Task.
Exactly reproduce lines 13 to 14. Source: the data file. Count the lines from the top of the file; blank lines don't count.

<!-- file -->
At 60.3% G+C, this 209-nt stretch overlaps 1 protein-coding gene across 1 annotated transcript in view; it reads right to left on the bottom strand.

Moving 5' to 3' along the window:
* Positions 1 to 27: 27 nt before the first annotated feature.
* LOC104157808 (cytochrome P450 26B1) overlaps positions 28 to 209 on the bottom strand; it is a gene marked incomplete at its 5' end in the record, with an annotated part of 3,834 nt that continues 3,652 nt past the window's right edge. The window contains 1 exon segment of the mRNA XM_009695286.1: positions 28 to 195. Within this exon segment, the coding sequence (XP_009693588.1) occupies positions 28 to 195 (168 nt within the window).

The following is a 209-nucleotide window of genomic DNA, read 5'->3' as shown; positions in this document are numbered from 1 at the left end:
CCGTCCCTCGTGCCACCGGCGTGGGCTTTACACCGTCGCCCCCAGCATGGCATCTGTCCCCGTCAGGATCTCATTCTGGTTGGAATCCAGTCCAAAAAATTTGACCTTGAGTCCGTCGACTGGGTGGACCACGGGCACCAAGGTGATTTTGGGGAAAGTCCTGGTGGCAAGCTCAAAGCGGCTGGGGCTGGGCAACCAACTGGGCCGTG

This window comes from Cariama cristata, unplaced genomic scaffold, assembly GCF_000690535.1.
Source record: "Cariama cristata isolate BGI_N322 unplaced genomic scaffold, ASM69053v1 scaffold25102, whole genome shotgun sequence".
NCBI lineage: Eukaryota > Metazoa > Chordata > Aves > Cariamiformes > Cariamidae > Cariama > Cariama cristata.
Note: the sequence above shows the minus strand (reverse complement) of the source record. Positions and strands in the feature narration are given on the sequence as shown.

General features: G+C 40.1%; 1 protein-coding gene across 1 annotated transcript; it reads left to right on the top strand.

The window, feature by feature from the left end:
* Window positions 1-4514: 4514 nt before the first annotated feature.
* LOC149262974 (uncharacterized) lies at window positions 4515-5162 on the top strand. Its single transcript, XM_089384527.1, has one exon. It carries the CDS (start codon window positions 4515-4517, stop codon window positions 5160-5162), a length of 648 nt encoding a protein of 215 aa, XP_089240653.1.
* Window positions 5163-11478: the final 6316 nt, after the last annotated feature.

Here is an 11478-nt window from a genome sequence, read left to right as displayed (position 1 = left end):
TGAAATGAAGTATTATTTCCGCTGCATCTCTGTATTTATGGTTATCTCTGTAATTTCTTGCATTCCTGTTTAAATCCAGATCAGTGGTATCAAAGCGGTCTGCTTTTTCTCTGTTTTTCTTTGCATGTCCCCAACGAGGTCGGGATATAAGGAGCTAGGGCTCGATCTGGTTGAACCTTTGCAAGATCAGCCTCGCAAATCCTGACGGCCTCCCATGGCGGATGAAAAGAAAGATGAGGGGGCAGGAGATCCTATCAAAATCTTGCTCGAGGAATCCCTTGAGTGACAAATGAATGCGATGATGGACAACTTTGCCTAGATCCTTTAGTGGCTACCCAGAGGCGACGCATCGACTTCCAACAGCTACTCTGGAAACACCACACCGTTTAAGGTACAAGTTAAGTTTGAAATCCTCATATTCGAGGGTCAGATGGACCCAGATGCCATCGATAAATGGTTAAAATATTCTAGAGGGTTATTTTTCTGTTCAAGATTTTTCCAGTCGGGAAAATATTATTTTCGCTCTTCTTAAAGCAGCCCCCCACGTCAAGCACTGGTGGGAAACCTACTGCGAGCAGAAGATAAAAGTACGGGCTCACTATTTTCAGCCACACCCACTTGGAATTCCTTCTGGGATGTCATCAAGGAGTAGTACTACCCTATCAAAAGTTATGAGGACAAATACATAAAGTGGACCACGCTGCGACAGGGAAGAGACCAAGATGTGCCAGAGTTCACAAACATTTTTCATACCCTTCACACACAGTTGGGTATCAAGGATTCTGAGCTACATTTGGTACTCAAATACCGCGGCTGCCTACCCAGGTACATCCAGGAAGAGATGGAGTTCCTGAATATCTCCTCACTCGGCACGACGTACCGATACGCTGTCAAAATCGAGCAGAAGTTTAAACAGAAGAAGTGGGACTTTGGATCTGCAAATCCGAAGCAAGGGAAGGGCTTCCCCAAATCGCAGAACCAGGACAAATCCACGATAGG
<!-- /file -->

* Window positions 1-4514: 4514 nt before the first annotated feature.
* LOC149262974 (uncharacterized) lies at window positions 4515-5162 on the top strand. Its single transcript, XM_089384527.1, has one exon. It carries the CDS (start codon window positions 4515-4517, stop codon window positions 5160-5162), a length of 648 nt encoding a protein of 215 aa, XP_089240653.1.